“It takes about eight or ten people behind the lines to support one person in the front lines.”
(Thomas Diener, Oral History Interview, 2005)
Thomas Diener never saw combat while serving during World War II with the Army Air Corps, but he was one of the essential troops supporting those at the front.
And behind all those troops are the supporting friends, families and spouses on the home front. Our service men and women rely on the encouragement and loyalty of their loved ones at home. For Thomas Diener, those loved ones were his family in Milwaukee, and most importantly, his sweetheart and later wife, Betty Jean Dealy.
Betty Jean and Tom both grew up in Milwaukee and started “going together” as young teens. Tom enlisted in the Army Air Corps in 1943, and from July 5, 1943 until his discharge in 1946, he and Betty Jean were apart; their worlds turned upside down by the war. Despite the hardships faced, at home and abroad, they kept up a steady correspondence and the Wisconsin Veterans Museum is proud to have dozens of letters exchanged between the couple during wartime. It is obvious from reading these letters that their love and support for one another played a pivotal role in how they survived the war.
In this clip from his oral history interview, Tom mentions the letters between himself and Betty Jean and talks about the feelings of sacrifice and separation. In a letter (partially pictured and transcribed below), Betty Jean relays her reactions to V-J Day to Tom and her wish to share the celebration with him.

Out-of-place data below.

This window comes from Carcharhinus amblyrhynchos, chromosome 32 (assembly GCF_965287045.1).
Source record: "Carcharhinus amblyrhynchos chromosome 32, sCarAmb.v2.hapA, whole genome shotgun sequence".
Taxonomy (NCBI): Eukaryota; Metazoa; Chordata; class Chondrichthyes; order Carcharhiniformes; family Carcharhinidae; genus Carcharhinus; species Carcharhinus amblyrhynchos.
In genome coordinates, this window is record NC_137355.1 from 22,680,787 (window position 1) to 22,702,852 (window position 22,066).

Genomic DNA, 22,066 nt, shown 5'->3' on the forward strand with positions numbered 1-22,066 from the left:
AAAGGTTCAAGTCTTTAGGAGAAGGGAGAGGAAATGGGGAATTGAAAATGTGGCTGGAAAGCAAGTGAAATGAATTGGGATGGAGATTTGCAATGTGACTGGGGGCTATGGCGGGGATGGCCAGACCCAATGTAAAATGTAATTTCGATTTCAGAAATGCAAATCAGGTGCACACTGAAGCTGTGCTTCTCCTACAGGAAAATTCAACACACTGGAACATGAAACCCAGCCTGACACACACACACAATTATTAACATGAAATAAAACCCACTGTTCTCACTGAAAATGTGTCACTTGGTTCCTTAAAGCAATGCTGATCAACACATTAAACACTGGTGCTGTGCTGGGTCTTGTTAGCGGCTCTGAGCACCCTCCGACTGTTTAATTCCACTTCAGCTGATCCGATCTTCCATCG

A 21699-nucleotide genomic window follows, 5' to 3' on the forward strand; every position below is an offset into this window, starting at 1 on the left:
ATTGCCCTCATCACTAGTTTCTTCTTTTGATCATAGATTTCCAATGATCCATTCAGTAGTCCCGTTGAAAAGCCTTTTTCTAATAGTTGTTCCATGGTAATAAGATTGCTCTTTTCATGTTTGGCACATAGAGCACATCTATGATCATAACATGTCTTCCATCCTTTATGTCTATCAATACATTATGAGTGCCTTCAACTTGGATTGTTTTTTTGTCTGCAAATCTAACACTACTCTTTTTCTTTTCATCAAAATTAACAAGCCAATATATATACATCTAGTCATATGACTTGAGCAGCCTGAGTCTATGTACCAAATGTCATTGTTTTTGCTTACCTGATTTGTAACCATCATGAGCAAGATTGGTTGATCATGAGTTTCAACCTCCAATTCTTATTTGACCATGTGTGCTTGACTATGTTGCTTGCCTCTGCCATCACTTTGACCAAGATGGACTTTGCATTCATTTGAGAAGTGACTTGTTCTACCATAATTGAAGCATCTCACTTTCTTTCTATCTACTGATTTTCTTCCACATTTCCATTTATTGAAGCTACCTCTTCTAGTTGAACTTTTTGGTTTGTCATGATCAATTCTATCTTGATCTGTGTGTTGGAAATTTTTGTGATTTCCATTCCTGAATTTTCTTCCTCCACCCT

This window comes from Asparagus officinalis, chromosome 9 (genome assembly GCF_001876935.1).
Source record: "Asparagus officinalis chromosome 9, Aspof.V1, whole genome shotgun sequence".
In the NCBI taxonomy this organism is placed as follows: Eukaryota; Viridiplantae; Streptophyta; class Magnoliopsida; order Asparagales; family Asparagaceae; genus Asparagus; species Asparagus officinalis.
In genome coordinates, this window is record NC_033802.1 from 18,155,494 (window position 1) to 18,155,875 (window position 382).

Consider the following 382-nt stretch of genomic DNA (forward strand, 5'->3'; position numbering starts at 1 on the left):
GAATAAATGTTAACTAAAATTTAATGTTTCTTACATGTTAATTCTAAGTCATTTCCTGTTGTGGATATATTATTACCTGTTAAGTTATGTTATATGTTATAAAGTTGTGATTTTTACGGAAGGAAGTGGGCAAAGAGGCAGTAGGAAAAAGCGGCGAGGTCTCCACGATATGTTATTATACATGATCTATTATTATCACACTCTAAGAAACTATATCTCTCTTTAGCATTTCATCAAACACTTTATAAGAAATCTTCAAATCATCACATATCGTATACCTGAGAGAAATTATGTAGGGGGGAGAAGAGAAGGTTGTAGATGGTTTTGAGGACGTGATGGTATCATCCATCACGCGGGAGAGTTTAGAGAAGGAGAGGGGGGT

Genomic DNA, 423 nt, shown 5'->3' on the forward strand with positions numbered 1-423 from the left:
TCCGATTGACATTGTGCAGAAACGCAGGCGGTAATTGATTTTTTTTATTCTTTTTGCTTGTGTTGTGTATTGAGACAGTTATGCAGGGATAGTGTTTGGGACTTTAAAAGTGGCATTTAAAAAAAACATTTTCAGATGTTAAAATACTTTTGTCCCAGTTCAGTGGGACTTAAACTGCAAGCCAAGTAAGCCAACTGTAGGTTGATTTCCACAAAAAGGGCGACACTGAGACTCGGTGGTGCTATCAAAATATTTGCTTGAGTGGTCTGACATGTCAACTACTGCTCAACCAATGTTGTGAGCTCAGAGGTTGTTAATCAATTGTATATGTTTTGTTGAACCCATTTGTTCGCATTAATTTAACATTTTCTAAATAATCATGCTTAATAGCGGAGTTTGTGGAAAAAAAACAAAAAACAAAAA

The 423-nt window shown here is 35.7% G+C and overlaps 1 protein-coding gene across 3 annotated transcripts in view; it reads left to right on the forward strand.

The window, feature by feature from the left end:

People ran out ~ kids yelled & blew horns & banged kettles & pots, etc. And I sat there ~ I couldn’t run out or do anything – you’ll probably think I’m crazy, but honey I couldn’t help crying ~ I tried not to ~ but I didn’t succeed. I ran in my bedroom ~ fell on the bed and just sobbed & sobbed ~ I was so happy ~ I just cried like I couldn’t stop ~ and I couldn’t ~ it seemed I cried for everything I had held deep inside for 4 years ~ I cried because the war was over ~ everything I’d lived and prayed and hoped for, for 4 years finally came true ~ and I couldn’t control myself ~ …
Now the next thing I want to celebrate is your homecoming ~ oh Darling, now maybe our dreams will begin to come true ~ Tommy there is no sense in me telling you how terribly much I wanted to be with you yesterday ~ or how much I thought about you ~ just every second Tommy darling!
(Betty Jean to Tom, dated August 15, 1945)
Betty Jean and Tom were married in 1948.
Not only did Betty Jean’s letters and love carry Tom through the war, her work in the post-war years when he was unemployed, helped put him through college. Of the war years and the years after, Tom said, “Through all of this, my wife was part of my life, of course. The most important part.”